"He is a boy."
Translation:Lui è un ragazzo.
what is the meaning of the letter è? why is it different from a regular e?
e = and
è = to be, third person singular present simple (is)
- L'uomo e la donna mangiano/the man and the woman eat
- L'uomo non è una donna/the man is not a woman
Technically, è is supposed to have more of an emphasis on the word, but in casual conversation they are usually pronounced so similarly it can be hard to tell the difference
No: è has an open sound, e has a closed one (compare perché (closed) and cioé (open)
I believe that "uno" means "one" and un is pretty much the male verson of "una", which is like "a" in that it's indefinite. Even though I'm a newbie, I know the difference.
I believe Uno is for male subject pronouns starting with a s+consonant or Z, and Un is simply for the ones starting with a consonant! EX- Uno studento Uno zucchero, un ragazzo un professore
Uno as a number does mean one!
Im a newbie but in my country we learn French and I french we have Je suis Tu es Il est Nous sommes Vouz êtes Ils sont Which is the same in english I am You are He, she, it is We are You are They are I italian it's like Io è Tu sei ... So just imagine as "è" being "am" and "sei" being "is" I hope this helped
That would be the grammatically correct pronoun corresponding to "he", but especially in spoken language it's uncommon and archaic and lui is preferred, even though grammatically speaking that should be used only as object and not subject.
One's an article, one's a pronoun. "Lui" is a translation of "he"; "il" is a masculine "the", so "il ragazzo" (the boy). It's similar to "lei" (she) and "la" ("the", as in "la donna").
If you're on a mobile device you can usually press and hold the letter to bring up accent options.
the first one is masculine, the second one is feminine. You have to memorize which nouns are masculine and which are feminine.
Articles have to match gender and number of the noun they refer to.
The singular determinate articles (the) are:
Lo - masculine, used before Z, S+consonant, GN, and some rarer consonant clusters. Il - masculine, used before consonants except the above. La - feminine, used before all consonants. L' - an elision of the above used before vowels. The indeterminate articles (a/an) are:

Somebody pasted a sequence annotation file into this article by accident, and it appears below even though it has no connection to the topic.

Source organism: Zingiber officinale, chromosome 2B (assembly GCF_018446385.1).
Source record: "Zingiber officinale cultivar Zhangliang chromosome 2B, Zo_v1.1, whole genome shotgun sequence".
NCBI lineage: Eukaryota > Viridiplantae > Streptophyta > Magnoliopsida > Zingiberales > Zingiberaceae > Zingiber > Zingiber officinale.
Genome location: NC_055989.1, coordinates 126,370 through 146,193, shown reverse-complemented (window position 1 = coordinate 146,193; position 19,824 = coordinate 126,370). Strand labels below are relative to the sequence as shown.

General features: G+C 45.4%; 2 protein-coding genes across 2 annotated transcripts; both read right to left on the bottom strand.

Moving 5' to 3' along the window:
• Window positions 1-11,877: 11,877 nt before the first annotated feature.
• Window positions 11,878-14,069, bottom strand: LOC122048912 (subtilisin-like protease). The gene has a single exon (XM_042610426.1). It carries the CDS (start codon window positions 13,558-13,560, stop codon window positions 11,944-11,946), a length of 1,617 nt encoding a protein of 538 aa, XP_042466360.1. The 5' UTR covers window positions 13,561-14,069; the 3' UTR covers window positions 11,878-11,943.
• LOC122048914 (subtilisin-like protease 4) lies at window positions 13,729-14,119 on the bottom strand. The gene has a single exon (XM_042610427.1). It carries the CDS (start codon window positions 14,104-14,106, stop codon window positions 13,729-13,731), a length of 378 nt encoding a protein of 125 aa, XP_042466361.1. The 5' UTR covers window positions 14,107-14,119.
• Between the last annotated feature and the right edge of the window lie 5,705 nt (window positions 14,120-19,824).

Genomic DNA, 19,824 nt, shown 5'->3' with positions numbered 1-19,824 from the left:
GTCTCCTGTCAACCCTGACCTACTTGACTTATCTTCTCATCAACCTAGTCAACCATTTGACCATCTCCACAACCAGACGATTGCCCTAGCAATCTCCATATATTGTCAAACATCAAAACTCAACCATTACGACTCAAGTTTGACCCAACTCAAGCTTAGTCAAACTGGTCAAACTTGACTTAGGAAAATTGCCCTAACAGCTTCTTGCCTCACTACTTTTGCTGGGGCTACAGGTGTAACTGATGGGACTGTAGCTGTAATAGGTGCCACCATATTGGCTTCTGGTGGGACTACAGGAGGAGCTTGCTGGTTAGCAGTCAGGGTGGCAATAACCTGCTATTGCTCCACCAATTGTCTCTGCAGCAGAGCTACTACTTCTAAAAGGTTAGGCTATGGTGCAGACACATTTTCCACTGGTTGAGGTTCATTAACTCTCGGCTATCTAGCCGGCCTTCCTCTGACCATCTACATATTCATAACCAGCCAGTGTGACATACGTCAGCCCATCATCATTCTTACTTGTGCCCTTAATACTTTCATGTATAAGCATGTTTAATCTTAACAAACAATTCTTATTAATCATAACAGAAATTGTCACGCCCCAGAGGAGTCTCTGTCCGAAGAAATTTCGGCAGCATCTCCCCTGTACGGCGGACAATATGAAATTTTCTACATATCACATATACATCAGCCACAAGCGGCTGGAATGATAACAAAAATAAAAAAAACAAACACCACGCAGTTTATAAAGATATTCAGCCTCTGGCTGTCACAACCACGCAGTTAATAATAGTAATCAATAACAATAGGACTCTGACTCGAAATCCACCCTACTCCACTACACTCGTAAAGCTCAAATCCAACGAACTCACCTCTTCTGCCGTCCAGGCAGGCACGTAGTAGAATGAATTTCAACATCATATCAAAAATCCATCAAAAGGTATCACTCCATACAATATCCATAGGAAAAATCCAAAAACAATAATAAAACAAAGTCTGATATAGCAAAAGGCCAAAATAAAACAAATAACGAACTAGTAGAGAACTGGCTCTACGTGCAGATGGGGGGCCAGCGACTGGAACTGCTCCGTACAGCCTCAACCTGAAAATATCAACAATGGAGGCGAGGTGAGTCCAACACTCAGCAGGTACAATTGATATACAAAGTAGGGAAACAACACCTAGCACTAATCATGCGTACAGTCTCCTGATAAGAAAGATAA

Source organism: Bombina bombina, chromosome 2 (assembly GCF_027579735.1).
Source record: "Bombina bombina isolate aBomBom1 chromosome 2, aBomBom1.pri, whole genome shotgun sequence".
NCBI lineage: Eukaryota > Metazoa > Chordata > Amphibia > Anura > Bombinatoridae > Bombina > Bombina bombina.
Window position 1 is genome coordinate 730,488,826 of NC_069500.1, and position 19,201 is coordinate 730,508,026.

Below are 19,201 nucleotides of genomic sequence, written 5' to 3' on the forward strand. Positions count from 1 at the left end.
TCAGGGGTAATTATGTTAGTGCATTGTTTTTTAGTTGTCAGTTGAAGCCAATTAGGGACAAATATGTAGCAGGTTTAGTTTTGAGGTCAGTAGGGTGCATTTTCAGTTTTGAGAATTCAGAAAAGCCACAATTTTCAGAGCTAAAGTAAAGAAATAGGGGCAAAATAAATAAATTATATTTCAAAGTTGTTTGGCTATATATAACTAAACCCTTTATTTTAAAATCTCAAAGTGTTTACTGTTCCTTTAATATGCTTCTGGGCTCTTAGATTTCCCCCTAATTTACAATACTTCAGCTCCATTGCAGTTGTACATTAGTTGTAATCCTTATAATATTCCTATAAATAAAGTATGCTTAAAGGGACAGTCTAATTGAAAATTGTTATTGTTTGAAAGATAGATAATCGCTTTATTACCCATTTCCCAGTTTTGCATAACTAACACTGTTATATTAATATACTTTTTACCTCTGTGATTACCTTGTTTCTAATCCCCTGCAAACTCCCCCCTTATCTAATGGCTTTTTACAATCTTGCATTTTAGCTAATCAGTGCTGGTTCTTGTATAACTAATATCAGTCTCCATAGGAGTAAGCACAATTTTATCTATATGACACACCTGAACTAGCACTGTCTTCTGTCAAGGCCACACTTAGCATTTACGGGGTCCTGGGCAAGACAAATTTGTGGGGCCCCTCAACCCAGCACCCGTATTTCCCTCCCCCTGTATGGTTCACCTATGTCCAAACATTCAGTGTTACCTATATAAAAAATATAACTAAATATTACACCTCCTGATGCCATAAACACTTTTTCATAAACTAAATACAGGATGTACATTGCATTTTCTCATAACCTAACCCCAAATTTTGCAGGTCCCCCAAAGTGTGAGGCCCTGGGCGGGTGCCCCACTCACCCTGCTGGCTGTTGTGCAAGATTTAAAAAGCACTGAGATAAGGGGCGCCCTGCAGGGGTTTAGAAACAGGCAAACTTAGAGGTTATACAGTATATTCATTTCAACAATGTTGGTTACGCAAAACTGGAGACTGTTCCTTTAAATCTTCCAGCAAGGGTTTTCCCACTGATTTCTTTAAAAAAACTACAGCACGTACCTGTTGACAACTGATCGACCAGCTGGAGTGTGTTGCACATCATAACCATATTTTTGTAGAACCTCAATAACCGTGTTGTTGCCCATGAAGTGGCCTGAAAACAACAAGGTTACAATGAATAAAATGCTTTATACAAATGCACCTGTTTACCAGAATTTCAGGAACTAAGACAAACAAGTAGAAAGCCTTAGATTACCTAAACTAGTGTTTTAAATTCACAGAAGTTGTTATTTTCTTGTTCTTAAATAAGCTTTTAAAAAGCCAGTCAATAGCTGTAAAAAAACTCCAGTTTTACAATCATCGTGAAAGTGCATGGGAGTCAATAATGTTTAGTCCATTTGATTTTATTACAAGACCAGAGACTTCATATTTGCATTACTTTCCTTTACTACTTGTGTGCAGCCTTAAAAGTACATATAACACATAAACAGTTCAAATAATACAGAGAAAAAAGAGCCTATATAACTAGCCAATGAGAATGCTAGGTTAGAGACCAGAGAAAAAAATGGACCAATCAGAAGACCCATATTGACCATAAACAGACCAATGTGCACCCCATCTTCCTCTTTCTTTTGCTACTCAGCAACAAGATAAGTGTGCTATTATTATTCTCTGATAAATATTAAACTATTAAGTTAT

Uno - masculine, used before Z, S+consonant, GN, and some rarer consonant clusters. Un - masculine, used in all other cases. Una - feminine, used before all consonants. Un' - feminine, used before vowels."
I just copied the explanation below Basics 1.
It said I was wrong when I answered "Lui è un ragazzo" and corrected me with "È un bimbo", why?
They want the literal translation "he is a boy," not "Lui is a boy." I am assuming Lui is the name of an Italian boy.
I guess what you supposed isn't correct, as you can see from the top of this post, the exercise gives this as an answer (Lui è un ragazzo) but when I entered exactly that it told me I was wrong and needed to answer another thing (È un bimbo). Hover over Lui and it shows you He/Him, Lui may be a name but we are talking about a personal pronoun here. My questions my have landed on a technical issue, but just for disambiguation I wanted to know if both answers are correct as in no other lesson it taught me "bimbo".
"Lui è un ragazzo" is the correct translation. Don't trust Duo in this case, since bimbo means "child" (male).
Idont quite knw the meaning of the words my self at i on just started yedyrday
Why does it say that youre aloud to use fai but then it says that it's wrong